Windows 11 enable Secure BootSource: Windows Central

In addition to a Trusted Platform Module (TPM), your computer also needs to have Secure Boot enabled to upgrade to Windows 11.

Secure Boot is a security feature built-in on most devices with modern hardware and UEFI firmware that provides a secure environment to start Windows and prevent malware from hijacking the system during the boot process. In other words, Secure Boot allows the computer to boot only with trusted software from the Original Equipment Manufacturer (OEM).

The benefit of this feature is a more secure experience, which is one of the reasons Microsoft is making it a requirement to install Windows 11. However, there's a caveat: Enabling this option prevents you from running other operating systems, such as Linux.

In this Windows 11 guide, we will walk you through the steps to check and enable Secure Boot to upgrade a Windows 10 device.

How to check Secure Boot state on Windows 10

To check whether Secure Boot is enabled, use these steps:

  1. Open Start.
  2. Search for System Information and click the top result to open the app.
  3. Click on System Summary on the left pane.
  4. Check the "Secure Boot State" information. If it reads On, it's enabled. If it reads Off, it's disabled or not available.

    Check Secure Boot on Windows 10 Source: Windows Central

  5. Check the "BIOS Mode" information. If it is reads UEFI, you can enable Secure Boot. If it is reads Legacy (BIOS), you can enable the feature, but it will require additional steps.

Once you complete the steps, if the feature is disabled and BIOS Mode is UEFI, you can use the steps outlined below to enable a more secure experience running Windows 11.

If the "Secure Boot State" is set to Off and "BIOS Mode" to Legacy, then back up your computer, use these instructions to convert the installation from MBR to GPT, and then continue with the steps below to enable Secure Boot.

How to enable Secure Boot on Windows 10

To enable the Secure Boot on a computer with UEFI, use these steps:

Warning: Changing the incorrect firmware settings can prevent your device from starting correctly. You should access the motherboard settings only when you have a good reason. It's assumed that you know what you're doing. Also, the steps below assumes the device is already running on UEFI. If the computer is still in the legacy BIOS, you will first need to convert the drive using MBR to GPT. Otherwise, Windows won't start. If you are trying to do a clean install of the new version, you don't need the converstion, but you must go through the converstion when trying to do an in-place upgrade. The process to convert the drive partition should not affect the installation, but it's always recommended to create a backup before proceeding.

  1. Open Settings.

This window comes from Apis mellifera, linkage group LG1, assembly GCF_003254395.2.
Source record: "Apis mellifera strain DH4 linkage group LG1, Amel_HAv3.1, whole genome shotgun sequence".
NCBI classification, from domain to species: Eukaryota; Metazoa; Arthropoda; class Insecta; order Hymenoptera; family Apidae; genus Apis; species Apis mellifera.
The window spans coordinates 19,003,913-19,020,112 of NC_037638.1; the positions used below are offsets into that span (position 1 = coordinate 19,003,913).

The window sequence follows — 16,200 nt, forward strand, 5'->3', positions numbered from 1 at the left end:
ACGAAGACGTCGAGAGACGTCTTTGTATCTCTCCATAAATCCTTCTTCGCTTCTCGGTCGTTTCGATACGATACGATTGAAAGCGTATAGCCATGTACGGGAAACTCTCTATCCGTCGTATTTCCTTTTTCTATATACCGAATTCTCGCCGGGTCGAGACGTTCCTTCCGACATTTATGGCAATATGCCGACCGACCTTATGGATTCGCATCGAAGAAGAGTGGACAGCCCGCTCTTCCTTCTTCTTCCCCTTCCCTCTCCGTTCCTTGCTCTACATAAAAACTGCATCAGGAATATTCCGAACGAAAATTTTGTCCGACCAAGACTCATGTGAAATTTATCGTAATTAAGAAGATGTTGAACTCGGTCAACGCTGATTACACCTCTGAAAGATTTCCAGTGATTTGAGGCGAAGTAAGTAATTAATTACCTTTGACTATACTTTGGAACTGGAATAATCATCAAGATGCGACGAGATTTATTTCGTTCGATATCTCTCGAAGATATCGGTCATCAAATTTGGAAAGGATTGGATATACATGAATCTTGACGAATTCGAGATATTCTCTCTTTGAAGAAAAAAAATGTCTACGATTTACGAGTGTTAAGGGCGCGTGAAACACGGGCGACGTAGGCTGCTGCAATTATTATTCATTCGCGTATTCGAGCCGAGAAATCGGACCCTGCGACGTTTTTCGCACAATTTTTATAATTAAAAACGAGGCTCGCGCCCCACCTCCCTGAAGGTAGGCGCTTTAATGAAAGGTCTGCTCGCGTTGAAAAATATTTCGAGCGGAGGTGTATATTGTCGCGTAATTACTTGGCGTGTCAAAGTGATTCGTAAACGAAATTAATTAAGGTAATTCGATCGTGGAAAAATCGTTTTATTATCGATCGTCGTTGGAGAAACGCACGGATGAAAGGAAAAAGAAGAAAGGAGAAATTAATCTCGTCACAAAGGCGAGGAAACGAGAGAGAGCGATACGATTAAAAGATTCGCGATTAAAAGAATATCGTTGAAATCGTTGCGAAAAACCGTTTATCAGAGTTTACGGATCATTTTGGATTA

2. Click on Update & Security.
  3. Click on Recovery.
  4. Under the "Advanced startup" section, click the Restart now button.

    Windows 10 Recovery Settings Advanced StartupSource: Windows Central

  5. Click on Troubleshoot.

    Advanced Startup Troubleshoot optionSource: Windows Central

  6. Click on Advanced options.

    Windows 10 Advanced Options Source: Windows Central

  7. Click the UEFI Firmware settings option.

    Windows 10 UEFI firmware settings option Source: Windows Central

    Quick tip: If you have a legacy BIOS, the option will not be available.

  8. Click the Restart button.

    Windows 10 reboot to enter BIOS/UEFISource: Windows Central

  9. Open the boot or security settings page.

    Quick note: The UEFI settings are usually different per manufacturer and even per computer model. As a result, you may need to check your manufacturer support website for more specific details to find the corresponding settings.

  10. Select the Secure Boot option and press Enter.
  11. Select the Enabled option and press Enter. Enable Secure Boot
  12. Exit the UEFI settings.
  13. Confirm the changes to restart the computer.

After you complete the steps, the security feature will enable, and the device should now comply with the Windows 11 requirements.

How to enable Secure Boot during startup

Alternatively, you can also enable Secure Boot by booting into the UEFI firmware during startup instead of using the Settings app.

To access the device firmware during the boot process, use these steps:

  1. Press the Power button.
  2. See the screen splash to identify the key you must press to enter the firmware (if applicable).
  3. Press the required key repeatedly until you enter the setup mode. Typically, you need to press the Esc, Delete, or one of the Function keys (F1, F2, F10, etc.).
  4. Open the boot or security settings page (as needed).
  5. Select the Secure Boot option and press Enter.
  6. Select the Enabled option and press Enter.

    Enable Secure BootSource: Windows Central

  7. Exit the UEFI settings.
  8. Confirm the changes to restart the computer.

Once you complete the steps, Secure Boot will enable you to support the installation of Windows 11.

If you cannot access the firmware using the keyboard, you may need to check your manufacturer documentation to determine the key you need to press during boot. Here are some brands and their respective keys to access the device firmware:

  • Dell: F2 or F12.
  • HP: Esc or F10.
  • Acer: F2 or Delete.
  • ASUS: F2 or Delete.
  • Lenovo: F1 or F2.
  • MSI: Delete.
  • Toshiba: F2.
  • Samsung: F2.
  • Surface: Press and hold the volume up button.

It's important to note that doing the development process, Microsoft is not fully enforcing all the system requirements. However, this may change when the final version is released.

More Windows resources

For more helpful articles, coverage, and answers to common questions about Windows 10 and Windows 11, visit the following resources: